Cave animals have converged repeatedly on a troglomorphic suite of characters including regression of eyes and pigmentation, augmentation of other senses, and changes in morphology, metabolism and behavior. Convergences are evolution’s “experimental replicates” and their study permits the testing of hypotheses about the evolutionary process. The genetic bases for these changes are the focus of this review. We cover the Mendelian, quantitative and molecular genetics of troglomorphic evolution, and the population genetics of cave forms, with an emphasis on the Mexican tetra, Astyanax mexicanus. Molecular data is useful for reconstructing the relationships of cave populations, but gene flow into and out of cave populations can obscure relationships. We examine the roles of selection and drift in troglomorphic evolution and conclude that both processes are important. Direct selection against eyes in the cave probably reflects energy conservation and the high metabolic cost of maintaining the retina. Indirect selection through pleiotropy is probably a major factor in all evolutionary adaptation to new environments, including the cave.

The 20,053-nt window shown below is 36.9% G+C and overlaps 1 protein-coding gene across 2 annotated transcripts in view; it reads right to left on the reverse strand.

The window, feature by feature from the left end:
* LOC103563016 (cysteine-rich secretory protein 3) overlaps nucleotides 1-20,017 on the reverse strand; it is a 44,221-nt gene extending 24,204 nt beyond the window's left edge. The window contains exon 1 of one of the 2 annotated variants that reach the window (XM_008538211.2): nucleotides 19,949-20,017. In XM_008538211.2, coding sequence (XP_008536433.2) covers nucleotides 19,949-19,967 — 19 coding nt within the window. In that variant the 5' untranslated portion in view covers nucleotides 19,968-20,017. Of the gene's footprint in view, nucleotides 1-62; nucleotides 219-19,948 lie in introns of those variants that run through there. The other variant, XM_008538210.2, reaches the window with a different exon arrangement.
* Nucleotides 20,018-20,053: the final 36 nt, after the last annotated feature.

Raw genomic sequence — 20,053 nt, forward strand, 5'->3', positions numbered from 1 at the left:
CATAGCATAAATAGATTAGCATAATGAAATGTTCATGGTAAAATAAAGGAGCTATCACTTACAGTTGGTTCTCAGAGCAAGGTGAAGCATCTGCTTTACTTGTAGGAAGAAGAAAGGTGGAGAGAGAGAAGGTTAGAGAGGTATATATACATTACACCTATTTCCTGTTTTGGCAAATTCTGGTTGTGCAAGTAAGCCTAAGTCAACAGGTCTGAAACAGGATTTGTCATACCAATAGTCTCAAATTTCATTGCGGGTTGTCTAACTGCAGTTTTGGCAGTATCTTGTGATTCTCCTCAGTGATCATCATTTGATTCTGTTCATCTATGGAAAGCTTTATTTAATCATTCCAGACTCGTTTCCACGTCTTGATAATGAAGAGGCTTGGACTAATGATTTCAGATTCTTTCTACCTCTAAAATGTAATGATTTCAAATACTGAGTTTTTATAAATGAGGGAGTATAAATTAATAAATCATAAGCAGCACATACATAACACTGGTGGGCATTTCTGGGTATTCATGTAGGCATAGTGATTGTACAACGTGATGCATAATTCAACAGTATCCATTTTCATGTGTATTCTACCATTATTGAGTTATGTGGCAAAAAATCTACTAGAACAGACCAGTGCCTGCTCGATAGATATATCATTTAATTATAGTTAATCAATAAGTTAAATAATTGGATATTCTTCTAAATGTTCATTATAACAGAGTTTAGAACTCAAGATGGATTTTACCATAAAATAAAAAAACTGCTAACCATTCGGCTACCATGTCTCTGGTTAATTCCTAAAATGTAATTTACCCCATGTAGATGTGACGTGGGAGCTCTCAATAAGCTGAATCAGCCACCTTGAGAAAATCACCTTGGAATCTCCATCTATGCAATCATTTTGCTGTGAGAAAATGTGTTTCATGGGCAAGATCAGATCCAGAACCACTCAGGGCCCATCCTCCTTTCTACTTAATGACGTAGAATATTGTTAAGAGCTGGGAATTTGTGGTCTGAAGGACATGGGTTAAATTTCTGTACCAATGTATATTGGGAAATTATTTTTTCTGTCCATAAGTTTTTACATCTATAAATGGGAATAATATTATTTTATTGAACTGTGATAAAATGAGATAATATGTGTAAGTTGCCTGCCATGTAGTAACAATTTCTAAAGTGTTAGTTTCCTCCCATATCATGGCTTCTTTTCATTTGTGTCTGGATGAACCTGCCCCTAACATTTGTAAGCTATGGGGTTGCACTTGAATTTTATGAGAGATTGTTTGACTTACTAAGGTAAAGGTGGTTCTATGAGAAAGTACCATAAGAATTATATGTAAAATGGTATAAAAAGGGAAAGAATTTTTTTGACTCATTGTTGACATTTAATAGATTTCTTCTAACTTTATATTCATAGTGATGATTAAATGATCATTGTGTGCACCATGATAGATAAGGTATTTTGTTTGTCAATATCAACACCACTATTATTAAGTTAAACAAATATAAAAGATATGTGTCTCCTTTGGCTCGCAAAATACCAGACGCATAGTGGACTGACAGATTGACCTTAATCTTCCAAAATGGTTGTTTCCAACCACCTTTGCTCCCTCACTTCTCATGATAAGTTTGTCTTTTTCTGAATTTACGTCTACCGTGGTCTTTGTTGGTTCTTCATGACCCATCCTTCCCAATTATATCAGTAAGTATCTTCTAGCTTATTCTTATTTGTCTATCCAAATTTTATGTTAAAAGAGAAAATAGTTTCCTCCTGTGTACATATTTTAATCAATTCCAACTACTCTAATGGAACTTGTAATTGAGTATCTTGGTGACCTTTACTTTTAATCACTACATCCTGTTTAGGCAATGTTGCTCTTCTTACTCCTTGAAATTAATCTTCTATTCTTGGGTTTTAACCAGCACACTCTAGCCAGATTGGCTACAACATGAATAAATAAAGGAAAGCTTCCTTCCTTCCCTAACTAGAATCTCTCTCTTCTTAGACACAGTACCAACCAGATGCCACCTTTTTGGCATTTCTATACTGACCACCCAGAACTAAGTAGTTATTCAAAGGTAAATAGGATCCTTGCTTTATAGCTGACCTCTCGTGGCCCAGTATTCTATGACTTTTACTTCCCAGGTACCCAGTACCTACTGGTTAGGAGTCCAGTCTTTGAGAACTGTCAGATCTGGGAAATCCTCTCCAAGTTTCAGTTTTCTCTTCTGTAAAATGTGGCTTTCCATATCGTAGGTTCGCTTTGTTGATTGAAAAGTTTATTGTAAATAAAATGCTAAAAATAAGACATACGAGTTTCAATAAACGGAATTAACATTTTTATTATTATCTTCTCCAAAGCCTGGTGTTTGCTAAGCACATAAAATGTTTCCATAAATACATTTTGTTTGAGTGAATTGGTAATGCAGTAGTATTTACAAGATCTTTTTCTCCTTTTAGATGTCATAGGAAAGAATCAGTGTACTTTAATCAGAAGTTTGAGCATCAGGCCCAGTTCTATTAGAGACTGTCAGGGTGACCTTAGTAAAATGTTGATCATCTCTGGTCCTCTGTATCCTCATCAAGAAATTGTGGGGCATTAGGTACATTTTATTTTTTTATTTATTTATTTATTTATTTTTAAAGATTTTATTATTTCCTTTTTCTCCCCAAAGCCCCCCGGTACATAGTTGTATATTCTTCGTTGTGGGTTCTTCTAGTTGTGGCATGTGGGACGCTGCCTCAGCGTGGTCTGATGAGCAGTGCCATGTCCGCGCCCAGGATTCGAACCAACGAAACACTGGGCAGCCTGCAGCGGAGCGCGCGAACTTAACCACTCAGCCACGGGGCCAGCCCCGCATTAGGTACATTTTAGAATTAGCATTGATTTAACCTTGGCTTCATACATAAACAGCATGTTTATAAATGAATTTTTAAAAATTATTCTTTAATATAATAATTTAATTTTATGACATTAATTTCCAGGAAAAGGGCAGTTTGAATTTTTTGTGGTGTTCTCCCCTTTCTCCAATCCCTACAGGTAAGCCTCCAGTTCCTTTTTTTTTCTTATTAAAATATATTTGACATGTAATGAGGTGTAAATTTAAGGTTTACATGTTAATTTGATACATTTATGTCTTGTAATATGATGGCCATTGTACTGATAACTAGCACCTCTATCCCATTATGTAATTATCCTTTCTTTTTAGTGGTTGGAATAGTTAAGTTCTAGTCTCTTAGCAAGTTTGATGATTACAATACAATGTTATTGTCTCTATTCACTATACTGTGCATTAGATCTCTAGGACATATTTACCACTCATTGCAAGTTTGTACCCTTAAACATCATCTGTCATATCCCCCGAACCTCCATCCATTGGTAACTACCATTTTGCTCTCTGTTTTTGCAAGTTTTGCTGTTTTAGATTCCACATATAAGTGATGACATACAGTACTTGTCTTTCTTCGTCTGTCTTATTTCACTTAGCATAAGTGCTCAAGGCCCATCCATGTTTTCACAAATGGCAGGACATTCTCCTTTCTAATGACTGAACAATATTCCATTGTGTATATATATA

ASJC Scopus subject areas
- Agricultural and Biological Sciences(all)